For the first during Pitt’s training camp, Panthers coach Dave Wannstedt appeared to be disgusted with split-squad practices and the lack of full contact.
“I will be glad when we put the full pads on, and I will be glad when we get the entire team together,” Wannstedt said. “We’ve about reached the breaking point for two different groups for no pads. It’s time.”
Perhaps that had something to do with junior quarterback Bill Stull missing half of practice after injuring the thumb on his right (throwing) hand by hitting his hand off left guard C.J. Davis’ helmet during 11-on-11 drills.
Although Wannstedt said Stull’s thumb is “nothing serious, nothing broken,” it forced Andrew Janocko to handle quarterback duties for the remainder of practice.
“Billy hit his thumb today, so he had to go out, and we were down to one freshman, walk-on quarterback,” Wannstedt said. “That’s not fair to the rest of our football team. Thank goodness we’re about done with that.”
Wannstedt said Stull will “be back,” but it can’t come fast enough with Pat Bostick home in Lancaster dealing with “personal issues.” Bostick is expected to return to camp this weekend.
In the meantime, the Panthers have only two scholarship quarterbacks in practice (redshirt freshman Kevan Smith is the other), forcing Janocko and fellow freshman walk-on Spencer Whipple to take a lot of snaps.
The timing couldn’t have been worse for Stull, who was actually throwing the ball as well as he had all camp. His first pass of the day was a deep completion to Cedric McGee – who ran with the first team – along the left sideline with Kennard Cox in coverage.
Stull also rifled a completion to tight end Nate Byham that seemed to fire up the quarterback. He celebrated the play and clapped his hands as the drill broke. Stull also connected with Byham over the middle for a 30-yard gain.
Stull did throw one interception and nearly had two others picked off. Linebacker Adam Gunn intercepted one, but it came after the whistle when Stull was tagged by defensive end Joe Clermond. Another pass was dropped by corner Ricky Gary in midfield.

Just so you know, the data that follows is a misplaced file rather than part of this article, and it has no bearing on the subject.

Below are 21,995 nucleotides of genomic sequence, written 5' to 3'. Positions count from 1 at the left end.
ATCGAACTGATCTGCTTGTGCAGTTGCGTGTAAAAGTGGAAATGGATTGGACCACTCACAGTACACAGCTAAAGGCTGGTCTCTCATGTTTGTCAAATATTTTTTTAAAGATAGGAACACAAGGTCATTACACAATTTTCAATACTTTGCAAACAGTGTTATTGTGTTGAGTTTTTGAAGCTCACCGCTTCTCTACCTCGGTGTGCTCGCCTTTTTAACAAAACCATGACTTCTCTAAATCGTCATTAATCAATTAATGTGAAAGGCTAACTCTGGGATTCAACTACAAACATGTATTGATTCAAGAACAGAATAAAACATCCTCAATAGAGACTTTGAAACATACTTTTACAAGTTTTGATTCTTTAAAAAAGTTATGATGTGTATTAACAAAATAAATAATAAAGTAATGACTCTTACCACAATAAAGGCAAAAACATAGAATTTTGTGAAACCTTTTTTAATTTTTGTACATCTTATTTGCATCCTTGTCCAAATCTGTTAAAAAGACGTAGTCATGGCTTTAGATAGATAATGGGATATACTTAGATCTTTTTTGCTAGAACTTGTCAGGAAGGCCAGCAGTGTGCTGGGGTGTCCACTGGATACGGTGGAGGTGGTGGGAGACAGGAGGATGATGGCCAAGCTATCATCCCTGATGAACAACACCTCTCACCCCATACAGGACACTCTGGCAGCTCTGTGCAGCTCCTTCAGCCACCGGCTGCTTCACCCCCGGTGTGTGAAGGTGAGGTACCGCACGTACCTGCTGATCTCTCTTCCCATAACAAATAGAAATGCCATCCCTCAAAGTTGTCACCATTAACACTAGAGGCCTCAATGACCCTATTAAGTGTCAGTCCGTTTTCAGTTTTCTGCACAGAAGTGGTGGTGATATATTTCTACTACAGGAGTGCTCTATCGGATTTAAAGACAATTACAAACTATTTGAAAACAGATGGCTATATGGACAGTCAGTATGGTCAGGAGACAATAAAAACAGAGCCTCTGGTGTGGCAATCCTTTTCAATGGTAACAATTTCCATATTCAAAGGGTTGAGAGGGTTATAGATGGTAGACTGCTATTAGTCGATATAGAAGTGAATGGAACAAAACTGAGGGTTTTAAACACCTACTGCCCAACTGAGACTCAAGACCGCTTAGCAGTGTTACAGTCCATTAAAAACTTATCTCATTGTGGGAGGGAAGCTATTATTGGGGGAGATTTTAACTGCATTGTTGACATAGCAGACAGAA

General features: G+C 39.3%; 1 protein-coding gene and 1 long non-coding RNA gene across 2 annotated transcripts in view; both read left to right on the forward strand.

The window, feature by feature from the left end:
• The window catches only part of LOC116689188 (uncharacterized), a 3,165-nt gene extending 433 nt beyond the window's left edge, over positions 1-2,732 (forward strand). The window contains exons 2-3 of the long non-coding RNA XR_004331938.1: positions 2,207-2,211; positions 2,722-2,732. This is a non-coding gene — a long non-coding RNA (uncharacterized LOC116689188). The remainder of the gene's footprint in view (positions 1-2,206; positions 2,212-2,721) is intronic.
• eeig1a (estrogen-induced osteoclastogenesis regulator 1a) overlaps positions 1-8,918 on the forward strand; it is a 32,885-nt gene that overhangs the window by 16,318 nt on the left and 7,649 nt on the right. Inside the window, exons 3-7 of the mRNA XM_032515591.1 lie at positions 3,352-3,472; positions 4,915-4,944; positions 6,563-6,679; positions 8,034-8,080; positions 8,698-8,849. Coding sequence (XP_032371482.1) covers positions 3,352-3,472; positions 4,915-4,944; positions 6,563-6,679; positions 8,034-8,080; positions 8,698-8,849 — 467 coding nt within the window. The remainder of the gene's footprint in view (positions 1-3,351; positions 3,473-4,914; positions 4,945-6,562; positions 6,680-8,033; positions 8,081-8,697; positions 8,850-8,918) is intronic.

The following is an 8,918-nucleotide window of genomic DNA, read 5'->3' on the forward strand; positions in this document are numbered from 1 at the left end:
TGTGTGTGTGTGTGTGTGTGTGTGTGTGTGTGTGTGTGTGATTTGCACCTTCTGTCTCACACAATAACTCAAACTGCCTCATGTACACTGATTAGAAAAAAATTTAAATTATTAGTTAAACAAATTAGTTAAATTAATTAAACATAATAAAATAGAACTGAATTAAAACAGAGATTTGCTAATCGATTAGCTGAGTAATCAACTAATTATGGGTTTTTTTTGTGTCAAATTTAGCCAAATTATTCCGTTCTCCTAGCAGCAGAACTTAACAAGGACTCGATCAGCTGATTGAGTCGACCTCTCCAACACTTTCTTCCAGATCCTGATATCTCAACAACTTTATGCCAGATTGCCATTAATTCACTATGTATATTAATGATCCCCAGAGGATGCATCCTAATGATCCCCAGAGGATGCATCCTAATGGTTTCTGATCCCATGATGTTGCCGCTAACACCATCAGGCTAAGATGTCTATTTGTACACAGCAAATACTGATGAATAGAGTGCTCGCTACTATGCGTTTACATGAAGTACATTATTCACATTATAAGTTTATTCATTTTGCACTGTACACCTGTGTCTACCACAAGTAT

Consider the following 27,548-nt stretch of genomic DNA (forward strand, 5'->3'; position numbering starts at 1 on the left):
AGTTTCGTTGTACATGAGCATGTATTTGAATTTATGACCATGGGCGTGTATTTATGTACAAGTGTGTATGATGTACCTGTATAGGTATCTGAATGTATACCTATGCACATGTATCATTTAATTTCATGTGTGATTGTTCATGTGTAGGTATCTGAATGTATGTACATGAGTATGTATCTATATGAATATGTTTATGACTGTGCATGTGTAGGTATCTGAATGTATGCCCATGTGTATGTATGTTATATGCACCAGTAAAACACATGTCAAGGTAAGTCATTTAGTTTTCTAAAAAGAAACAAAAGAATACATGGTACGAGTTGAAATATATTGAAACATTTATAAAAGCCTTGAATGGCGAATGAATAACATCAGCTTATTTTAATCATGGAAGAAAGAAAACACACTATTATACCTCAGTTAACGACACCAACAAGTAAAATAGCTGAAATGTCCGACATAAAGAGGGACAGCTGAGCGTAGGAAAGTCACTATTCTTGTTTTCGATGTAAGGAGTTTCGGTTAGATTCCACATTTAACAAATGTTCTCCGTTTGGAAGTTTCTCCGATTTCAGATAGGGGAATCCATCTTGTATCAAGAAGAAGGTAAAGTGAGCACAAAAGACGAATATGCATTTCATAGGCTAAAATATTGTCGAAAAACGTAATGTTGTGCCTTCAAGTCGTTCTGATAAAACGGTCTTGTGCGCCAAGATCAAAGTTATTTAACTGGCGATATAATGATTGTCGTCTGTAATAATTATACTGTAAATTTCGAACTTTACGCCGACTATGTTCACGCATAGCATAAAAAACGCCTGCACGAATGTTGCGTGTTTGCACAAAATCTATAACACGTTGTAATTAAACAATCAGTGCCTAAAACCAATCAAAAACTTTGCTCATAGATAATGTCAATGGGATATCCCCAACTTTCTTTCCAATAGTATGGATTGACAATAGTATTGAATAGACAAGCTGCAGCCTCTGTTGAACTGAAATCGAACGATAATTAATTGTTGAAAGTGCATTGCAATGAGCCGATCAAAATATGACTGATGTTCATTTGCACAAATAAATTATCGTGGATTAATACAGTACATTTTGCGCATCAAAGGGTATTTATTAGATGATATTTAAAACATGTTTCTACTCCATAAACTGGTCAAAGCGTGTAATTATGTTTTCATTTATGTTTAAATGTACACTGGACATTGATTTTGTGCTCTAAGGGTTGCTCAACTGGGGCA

On the play where Stull hurt his thumb, the ball was intended for McGee but was tipped by corner Aaron Berry and landed in the hands of safety Mike Phillips.
Conor Lee continues to look solid in the kicking game, despite Pitt putting him in “game-time situations.” He made a 35-yarder from the middle and a 45-yarder from the left hash but missed a 31-yarder wide left. Lee also made a 27-yarder after Wannstedt demanded a sense of “urgency.”
The highlight, however, came at Lee’s expense when Aaron Berry slipped past Nate Byham and Jeff Otah and blocked a 37-yard attempt. It was recovered by Cox, who enthusiastically returned it for a touchdown.
Wannstedt praised the offensive linemen for their play in individual drills, mentioning left tackle Jeff Otah, left guard C.J. Davis, center Chris Vangas and right tackle Jason Pinkston and specifically pointing out right guard Joe Thomas, who struggled during spring drills.
“Joe Thomas has come back with a renewed sense of urgency,” Wannstedt said. “I was very pleased with the offensive line. We just need them to come together as a group. That will take a little time.”
With 17 defensive linemen on scholarship, Wannstedt had predicted players would be switched to the offensive line during training camp. The first move came Friday when redshirt freshman Jared Martin, who missed most of spring drills with a shoulder injury, donned a white jersey.
• Four prospects attended Pitt’s morning practice: Shady Side Academy senior offensive lineman Mike Farrell; Central Catholic sophomores Dom Timbers, a tailback, and Jeff Knox, a safety; and Johnstown junior lineman David Istanich.
Aliquippa receiver Jonathan Baldwin and Thomas Jefferson offensive tackle Lucas Nix and tight end Brock DeCicco are expected to attend the afternoon session.
Wannstedt also ripped the NCAA for forcing teams to practice without any pads for the first two days and without full pads until Saturday, when the Panthers practice only once, from 2:15 until 4:45 p.m.
“To try to have our kids practice with no pads, not even a shell on, is the most ridiculous thing I’ve ever heard,” Wannstedt said. “The kids, they don’t know. You say practice, but with nothing to protect them, it’s not a very smart rule.”